Secretary of State John Kerry took the Obama administration's case for the Iran nuclear deal to Philadelphia, where he made the case that the agreement is the best way to prevent Iran from obtaining a nuclear weapon. (Sept. 2)
Speaking to Jewish leaders in Florida, Vice President Joe Biden spelled out his support for a nuclear deal with Iran, telling the group, "This is a good deal." Biden is expected to decide within a month whether he'll run for president. (Sept. 3)
WASHINGTON — White House hopes for stopping a congressional challenge to the Iran nuclear deal and sparing President Barack Obama from using a veto suffered a blow Friday when a key Senate Democrat announced his opposition.
The setback came in the announcement from Sen. Ben Cardin of Maryland, top Democrat on the Foreign Relations Committee, that he opposes the deal. But that doesn't affect the ultimate outcome for the international accord to limit Iran's nuclear program in exchange for relief from economic sanctions.
Earlier this week the White House clinched the necessary Senate votes to ensure that even if Obama ends up having to veto a resolution of disapproval set for a vote next week, his veto would be upheld.
But with those votes in hand and more piling up, the White House and congressional supporters of the deal had begun aiming for a more ambitious goal: enough support to bottle up the disapproval resolution in the Senate with a filibuster, preventing it from even coming to a final vote.
With Cardin's announcement, that goal remains in reach, but will be tougher to attain.
"This is a close call, but after a lengthy review, I will vote to disapprove the deal," Cardin wrote in an opinion piece in the Washington Post. The agreement "legitimizes Iran's nuclear program. After 10 to 15 years, it would leave Iran with the option to produce enough enriched fuel for a nuclear weapon in a short time," he wrote.
Cardin made his announcement as Obama met at the White House with King Salman of Saudi Arabia, in part to offer assurances that the deal signed by the U.S., Iran, Britain, France, Germany, China and Russia comes with the necessary resources to help check Iran's regional ambitions. Saudi officials have cautiously supported the deal but are worried about enforcement and whether an Iranian government flush with cash will wreak havoc throughout the Middle East.
Before the meeting began, Obama told reporters in the Oval Office that the leaders would "discuss the importance of effectively implementing the deal to ensure that Iran does not have a nuclear weapon, while counteracting its destabilizing activities in the region."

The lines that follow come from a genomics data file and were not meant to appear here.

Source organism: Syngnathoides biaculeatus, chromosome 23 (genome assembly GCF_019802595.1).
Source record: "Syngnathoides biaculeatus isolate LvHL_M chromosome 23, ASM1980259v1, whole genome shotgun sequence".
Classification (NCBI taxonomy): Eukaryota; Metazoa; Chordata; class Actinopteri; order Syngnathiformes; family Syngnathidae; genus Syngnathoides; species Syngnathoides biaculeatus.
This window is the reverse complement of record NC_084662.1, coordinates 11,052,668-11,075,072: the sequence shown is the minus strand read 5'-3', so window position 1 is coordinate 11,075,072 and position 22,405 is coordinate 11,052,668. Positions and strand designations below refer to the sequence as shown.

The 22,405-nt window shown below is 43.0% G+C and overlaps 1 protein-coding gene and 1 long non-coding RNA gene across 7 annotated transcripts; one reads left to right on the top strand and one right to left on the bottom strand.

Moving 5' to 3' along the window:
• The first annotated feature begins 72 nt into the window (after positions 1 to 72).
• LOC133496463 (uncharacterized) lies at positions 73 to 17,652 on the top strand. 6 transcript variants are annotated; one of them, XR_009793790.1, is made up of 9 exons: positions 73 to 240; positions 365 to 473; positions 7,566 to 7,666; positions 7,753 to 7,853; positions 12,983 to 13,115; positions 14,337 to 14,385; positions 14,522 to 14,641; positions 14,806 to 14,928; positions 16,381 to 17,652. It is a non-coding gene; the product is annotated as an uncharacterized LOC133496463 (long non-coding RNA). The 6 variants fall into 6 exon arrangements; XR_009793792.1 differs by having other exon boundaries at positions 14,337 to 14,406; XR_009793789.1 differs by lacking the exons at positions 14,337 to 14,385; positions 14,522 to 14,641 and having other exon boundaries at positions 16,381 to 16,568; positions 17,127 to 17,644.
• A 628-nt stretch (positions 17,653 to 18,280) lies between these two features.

With all but a handful of Senate Democrats already stating their positions — and only two opposed to the deal — Cardin was the critical outstanding vote. In addition to serving as top Foreign Relations Committee Democrat, he was an author of legislation providing for congressional review of the Iran deal. As a leading Jewish Democrat, he was also under strong pressure from segments of the Jewish community to turn down the deal, which is ardently opposed by Israel.
Cardin's announcement came moments after Colorado Democratic Sen. Michael Bennet announced that he would back the deal. Bennet, who is up for re-election next year in a battleground state, said the agreement is flawed but represents an important step toward the objectives of preventing Iran from attaining a nuclear weapon, ensuring Israel's security and avoiding war in the Middle East.
Bennet's support put backers of the agreement just three votes shy of the 41 they would need to filibuster the resolution and block it from passing. But Cardin's opposition could be enough to prevent three more senators from coming on board. Only five have yet to announce where they stand: Richard Blumenthal of Connecticut, Maria Cantwell of Washington, Joe Manchin of West Virginia, Ron Wyden of Oregon and Gary Peters of Michigan.
Several of those are seen as possible "no" votes. The other two senators opposing the deal are Bob Menendez of New Jersey and Chuck Schumer of New York.
Cardin's opposition lent ammunition to Republican opponents of the deal, who say it makes too many concessions to Iran.
"The fact that the two Democrats who have spent the most time in understanding the details and impact of this deal do not support it speaks volumes," said GOP Sen. Bob Corker of Tennesse, chairman of the Foreign Relations panel and Cardin's partner in authoring the Iran Nuclear Agreement Review Act.
Cardin also announced he would introduce new legislation to address Iran, including making it U.S. policy that Iran will never be permitted to obtain a nuclear weapon, and clarifying that nothing in the deal limits Congress' ability to pass new sanctions legislation. However Obama would surely veto any bill that would effectively force the U.S. and other world powers to reopen negotiations with Iran.
Cardin's much-anticipated announcement, coming on the last Friday of Congress' five-week August recess, put an exclamation point on a summer that has otherwise seen Democrats flock to support the Iran deal, defying predictions that well-funded opponents could use the recess to make it politically toxic.
In part, united Republican opposition to the deal has allowed the White House to rally Democrats to support it. Republican presidential candidate Donald Trump will headline a rally against the deal next week along with Texas Sen. Ted Cruz, also a White House hopeful.
Opponents, unsuccessful in their initial efforts to muster the votes to override an Obama veto, have now settled for a more modest goal: Urging Senate Democrats to oppose a filibuster and allow a final vote on the disapproval resolution — even if they plan to oppose the resolution itself.
Associated Press writers Kevin Freking and Darlene Superville contributed to this report.